GDANSK, Poland -- There was elation for Antonio Di Natale, vindication for Cesc Fabregas, and more misery for Fernando Torres. Add it all up, and it made for an action-packed 1-1 tie between Spain and Italy in the Euro 2012 opener for both sides.
Italy had broken on top in the 61st minute, when Di Natale ran onto a gorgeous through ball from Andrea Pirlo and coolly finished past Spain goalkeeper Iker Casillas. But three minutes later, Fabregas hammered his shot past Gianluigi Buffon after taking a deft pass from David Silva.
At which point the match seemed perfectly suited for Torres to play the role of hero. Coming on as a 75th-minute substitute, the Chelsea striker was active and running at a tired Italian defense. But his finishing was no better than it had been for most of his season at club level. He managed to waste a trio of glorious chances, and the game ended level.
It’s a result that should do little to lessen each team’s hopes of advancement, as the two sides remain the favorites to progress. But given the makeshift nature of the Italian defense, it is Italy that will take a greater measure of satisfaction in the result.
The big news before the match had to do with the lineup choice of Spain manager Vicente Del Bosque. After weeks of speculation as to whether he would start Torres or Alvaro Negredo as his lone striker, Del Bosque threw everyone a curve by tabbing Fabregas in the role, ostensibly as a false nine.
Less surprising was Italy manager Cesare Prandelli’s decision to insert nominal midfielder Daniele De Rossi into the back line, a move necessitated by the departure of Domenico Criscito due to match-fixing allegations, as well as an injury to center back Andrea Barzagli.
But if Prandelli’s approach seemed a sign that Italy would park the bus in front of goal, that’s not how it played out in the first half. Spain did have its usual lengthy spells of possession, but La Roja often seemed to be in a futile pursuit of the perfect goal, opting to pass rather than shoot. And when they did take a crack at goal, there was usually an Italian defender in their way.
But Italy had its share of bright moments in attack as well. Even when Spain tried to pressure Pirlo in his own half, Italy was largely able to play out of pressure. This allowed the Italian midfield to find Antonio Cassano in dangerous spots and he ended up being the first half’s most dangerous player.
A through ball in the 23rd minute found Cassano in space, only for him to drag his shot wide of goal with front-line partner Mario Balotelli lurking nearby. Eleven minutes later, Pirlo picked Cassano out on the left wing, and after cutting inside, his drive forced an awkward, low save from Casillas. Then just a minute before halftime, Cassano turned provider. His cross found a wide-open Thiago Motta in the box, but his bullet header forced a superb reflex save by Casillas.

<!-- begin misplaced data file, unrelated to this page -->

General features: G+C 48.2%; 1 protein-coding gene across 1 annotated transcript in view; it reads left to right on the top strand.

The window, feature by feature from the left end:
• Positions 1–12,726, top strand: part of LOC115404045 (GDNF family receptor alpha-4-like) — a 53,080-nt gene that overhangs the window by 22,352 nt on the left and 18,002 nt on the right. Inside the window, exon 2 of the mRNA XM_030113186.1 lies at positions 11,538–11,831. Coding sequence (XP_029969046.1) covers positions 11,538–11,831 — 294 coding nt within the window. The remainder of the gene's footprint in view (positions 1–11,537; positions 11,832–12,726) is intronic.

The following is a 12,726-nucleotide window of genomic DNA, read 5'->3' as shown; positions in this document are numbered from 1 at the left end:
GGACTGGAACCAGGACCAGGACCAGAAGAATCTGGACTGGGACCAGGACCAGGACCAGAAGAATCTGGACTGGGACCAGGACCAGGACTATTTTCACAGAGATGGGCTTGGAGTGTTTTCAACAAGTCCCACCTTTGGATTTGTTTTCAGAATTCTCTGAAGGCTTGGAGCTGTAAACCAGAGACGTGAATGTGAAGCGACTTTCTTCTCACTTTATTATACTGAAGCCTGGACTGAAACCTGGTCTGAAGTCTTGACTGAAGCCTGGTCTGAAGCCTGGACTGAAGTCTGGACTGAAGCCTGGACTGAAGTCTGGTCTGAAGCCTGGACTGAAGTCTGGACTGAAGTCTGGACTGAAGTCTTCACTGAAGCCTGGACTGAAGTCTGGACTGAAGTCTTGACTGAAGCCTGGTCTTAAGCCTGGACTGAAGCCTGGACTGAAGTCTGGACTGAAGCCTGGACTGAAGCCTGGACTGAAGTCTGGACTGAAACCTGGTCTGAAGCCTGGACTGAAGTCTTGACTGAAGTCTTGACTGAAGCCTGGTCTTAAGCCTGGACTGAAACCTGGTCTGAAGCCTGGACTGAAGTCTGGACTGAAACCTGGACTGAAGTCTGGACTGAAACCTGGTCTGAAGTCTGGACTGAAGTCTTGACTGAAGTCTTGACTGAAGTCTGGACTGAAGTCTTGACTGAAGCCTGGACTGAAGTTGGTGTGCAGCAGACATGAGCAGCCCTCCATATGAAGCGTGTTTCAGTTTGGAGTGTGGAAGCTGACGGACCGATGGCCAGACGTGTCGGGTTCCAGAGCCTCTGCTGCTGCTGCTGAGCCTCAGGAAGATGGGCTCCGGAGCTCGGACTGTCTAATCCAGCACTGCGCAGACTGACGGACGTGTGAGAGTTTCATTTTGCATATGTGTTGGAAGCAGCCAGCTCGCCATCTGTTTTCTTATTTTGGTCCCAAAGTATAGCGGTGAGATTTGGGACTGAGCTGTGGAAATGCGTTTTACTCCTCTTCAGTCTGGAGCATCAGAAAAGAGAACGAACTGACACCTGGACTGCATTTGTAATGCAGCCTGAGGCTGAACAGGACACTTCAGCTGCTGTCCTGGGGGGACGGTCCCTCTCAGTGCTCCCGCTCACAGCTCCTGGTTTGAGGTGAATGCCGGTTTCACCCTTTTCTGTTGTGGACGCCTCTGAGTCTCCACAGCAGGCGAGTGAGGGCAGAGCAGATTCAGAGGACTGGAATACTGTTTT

Just prior to that moment, Spain conjured up its best chance of the half, with Xavi’s pass finding Andres Iniesta in a sliver of space, but his trap and shot sailed just over the crossbar.
That proved to be a sign of things to come in the second half. Spain’s high-pressure defending began to tell and both Fabregas and Iniesta came close to scoring in the first six minutes.
Italy then had a great chance to go ahead in the 54th minute when Balotelli dispossessed Sergio Ramos in his own half, but the clear breakaway that resulted came to nothing as the Italian striker dithered on the ball, allowing Ramos to recover and make a vital tackle.
Balotelli’s involvement ended just minutes later, coming off in the 56th minute for Di Natale, and it proved a master stroke, as the Udinese striker scored just five minutes after coming on.
Yet Spain struck back almost immediately. Silva’s clever ball found Fabregas coming in from the blind side, and he hammered his shot past Buffon to level the score in the 64th minute.
Both managers then made substitutions, with Spain bringing on Jesus Navas for Silva while Sebastian Giovinco entered for Cassano. Torres came on for Fabregas just a minute later, and all were involved almost immediately as the game became more end-to-end.
Torres was sprung on a clear breakaway only to be tackled cleanly by Buffon when he tried to round him. Giovinco then clipped in a delicate cross that Di Natale volleyed just wide.
The misery didn’t end for Torres. He was put clean through again five minutes from time, only to see his lob attempt go over the bar.
Each side came close to netting a goal in the closing stages, but the score remained level, giving players on both sides a measure of satisfaction. Well, everyone except the player once fearfully referred to as El Nino.